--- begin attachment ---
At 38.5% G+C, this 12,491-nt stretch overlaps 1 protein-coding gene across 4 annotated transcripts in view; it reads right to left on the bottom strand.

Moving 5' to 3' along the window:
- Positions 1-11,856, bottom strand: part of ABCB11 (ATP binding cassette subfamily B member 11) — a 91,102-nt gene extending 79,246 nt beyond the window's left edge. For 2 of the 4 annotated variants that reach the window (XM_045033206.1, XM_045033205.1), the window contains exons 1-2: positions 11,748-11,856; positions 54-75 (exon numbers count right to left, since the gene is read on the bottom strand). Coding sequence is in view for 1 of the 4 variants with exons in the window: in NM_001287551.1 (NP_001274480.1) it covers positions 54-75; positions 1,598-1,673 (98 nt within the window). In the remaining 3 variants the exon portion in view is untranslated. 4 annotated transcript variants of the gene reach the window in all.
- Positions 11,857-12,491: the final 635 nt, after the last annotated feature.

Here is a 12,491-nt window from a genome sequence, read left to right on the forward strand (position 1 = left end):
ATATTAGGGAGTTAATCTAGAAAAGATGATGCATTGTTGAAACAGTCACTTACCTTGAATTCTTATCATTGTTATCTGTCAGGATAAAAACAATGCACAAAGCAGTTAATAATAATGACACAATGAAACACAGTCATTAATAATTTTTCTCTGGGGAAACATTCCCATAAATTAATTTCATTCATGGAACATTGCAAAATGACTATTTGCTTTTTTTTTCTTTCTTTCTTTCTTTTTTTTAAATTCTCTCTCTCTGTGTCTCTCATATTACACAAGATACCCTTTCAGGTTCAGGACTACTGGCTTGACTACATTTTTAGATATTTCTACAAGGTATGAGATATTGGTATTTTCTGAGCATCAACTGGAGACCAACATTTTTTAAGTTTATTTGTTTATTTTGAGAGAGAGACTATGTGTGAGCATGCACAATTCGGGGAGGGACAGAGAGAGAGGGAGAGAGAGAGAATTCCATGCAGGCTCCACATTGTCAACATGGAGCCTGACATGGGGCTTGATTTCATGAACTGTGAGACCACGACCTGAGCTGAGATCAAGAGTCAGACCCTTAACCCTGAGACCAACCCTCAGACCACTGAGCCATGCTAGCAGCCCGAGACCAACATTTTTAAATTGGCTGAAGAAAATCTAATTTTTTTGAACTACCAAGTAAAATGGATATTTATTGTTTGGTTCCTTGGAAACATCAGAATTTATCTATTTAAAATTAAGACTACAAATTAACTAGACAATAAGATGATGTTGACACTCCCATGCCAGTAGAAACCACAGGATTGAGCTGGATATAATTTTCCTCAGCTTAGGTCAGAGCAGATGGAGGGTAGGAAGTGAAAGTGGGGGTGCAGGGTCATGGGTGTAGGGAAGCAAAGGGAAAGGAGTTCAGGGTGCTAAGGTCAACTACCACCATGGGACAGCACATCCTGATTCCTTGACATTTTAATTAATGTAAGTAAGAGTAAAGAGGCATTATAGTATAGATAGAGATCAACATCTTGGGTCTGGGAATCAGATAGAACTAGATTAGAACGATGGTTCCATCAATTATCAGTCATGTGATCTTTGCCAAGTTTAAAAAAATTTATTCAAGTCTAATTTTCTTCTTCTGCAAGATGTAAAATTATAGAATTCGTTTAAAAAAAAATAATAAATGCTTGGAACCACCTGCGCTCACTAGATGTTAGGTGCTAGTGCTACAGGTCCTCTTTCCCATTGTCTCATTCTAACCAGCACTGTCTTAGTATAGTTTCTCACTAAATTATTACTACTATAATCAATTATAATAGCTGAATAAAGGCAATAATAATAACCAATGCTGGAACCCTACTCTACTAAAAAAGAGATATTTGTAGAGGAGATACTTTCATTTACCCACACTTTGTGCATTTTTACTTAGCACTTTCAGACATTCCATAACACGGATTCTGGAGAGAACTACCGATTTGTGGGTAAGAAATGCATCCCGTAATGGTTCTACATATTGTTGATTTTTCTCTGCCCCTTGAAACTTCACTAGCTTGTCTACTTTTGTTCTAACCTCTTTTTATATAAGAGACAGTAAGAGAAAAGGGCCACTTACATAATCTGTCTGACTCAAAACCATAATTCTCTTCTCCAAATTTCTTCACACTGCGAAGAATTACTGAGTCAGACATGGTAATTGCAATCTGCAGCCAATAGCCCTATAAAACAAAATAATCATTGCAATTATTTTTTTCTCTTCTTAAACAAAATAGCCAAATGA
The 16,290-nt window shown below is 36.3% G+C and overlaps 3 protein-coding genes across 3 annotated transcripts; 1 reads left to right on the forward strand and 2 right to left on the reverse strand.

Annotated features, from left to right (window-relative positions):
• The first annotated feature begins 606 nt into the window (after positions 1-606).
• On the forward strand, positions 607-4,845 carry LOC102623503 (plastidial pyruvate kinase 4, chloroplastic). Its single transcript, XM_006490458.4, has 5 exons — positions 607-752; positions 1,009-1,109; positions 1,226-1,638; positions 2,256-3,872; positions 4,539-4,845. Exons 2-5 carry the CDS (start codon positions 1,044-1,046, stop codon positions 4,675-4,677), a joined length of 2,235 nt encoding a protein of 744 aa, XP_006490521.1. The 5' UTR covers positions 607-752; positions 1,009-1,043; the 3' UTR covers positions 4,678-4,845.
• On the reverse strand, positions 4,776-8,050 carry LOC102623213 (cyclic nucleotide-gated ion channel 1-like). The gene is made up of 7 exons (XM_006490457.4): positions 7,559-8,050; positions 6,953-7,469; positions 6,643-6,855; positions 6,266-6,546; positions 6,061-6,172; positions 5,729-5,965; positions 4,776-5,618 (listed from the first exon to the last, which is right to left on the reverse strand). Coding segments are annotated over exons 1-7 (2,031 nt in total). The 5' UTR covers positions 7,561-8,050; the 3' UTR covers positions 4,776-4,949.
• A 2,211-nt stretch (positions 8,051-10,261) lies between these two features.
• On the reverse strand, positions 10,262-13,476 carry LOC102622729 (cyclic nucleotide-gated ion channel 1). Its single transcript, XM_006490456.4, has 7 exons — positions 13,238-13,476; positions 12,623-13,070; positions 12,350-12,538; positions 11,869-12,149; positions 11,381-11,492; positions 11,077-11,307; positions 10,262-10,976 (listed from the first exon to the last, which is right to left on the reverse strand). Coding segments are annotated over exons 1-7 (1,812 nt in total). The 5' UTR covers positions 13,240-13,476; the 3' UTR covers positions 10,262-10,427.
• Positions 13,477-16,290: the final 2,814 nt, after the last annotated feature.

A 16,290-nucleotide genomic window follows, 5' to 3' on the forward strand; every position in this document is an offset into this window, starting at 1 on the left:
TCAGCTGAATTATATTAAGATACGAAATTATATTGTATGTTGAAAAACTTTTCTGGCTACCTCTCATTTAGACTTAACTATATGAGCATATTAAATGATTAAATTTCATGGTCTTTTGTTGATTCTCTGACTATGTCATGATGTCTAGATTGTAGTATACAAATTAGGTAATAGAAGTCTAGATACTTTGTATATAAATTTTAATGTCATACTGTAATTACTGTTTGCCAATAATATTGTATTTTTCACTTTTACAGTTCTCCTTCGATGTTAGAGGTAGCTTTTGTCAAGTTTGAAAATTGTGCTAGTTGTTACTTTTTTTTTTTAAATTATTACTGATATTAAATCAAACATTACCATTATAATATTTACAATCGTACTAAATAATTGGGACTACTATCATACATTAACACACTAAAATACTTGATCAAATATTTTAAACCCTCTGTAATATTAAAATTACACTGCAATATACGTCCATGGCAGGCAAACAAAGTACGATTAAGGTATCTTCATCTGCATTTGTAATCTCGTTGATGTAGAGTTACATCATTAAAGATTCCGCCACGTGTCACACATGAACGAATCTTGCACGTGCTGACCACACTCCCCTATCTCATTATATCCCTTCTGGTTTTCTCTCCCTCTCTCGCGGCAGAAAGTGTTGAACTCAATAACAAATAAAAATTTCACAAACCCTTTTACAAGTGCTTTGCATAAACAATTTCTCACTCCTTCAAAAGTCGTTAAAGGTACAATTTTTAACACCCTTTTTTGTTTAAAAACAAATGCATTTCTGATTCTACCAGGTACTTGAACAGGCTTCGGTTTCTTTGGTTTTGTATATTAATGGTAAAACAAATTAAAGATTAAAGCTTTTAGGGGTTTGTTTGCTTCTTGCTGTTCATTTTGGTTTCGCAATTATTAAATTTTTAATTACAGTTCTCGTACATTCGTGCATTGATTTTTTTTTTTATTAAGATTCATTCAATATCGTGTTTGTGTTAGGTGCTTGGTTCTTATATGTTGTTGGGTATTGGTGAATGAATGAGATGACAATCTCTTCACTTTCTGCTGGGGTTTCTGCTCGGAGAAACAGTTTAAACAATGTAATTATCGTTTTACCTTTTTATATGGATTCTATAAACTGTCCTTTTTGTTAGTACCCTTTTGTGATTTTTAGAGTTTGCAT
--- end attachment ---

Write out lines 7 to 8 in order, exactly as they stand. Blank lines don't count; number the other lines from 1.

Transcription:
The 16,290-nt window shown below is 36.3% G+C and overlaps 3 protein-coding genes across 3 annotated transcripts; 1 reads left to right on the forward strand and 2 right to left on the reverse strand.

Annotated features, from left to right (window-relative positions):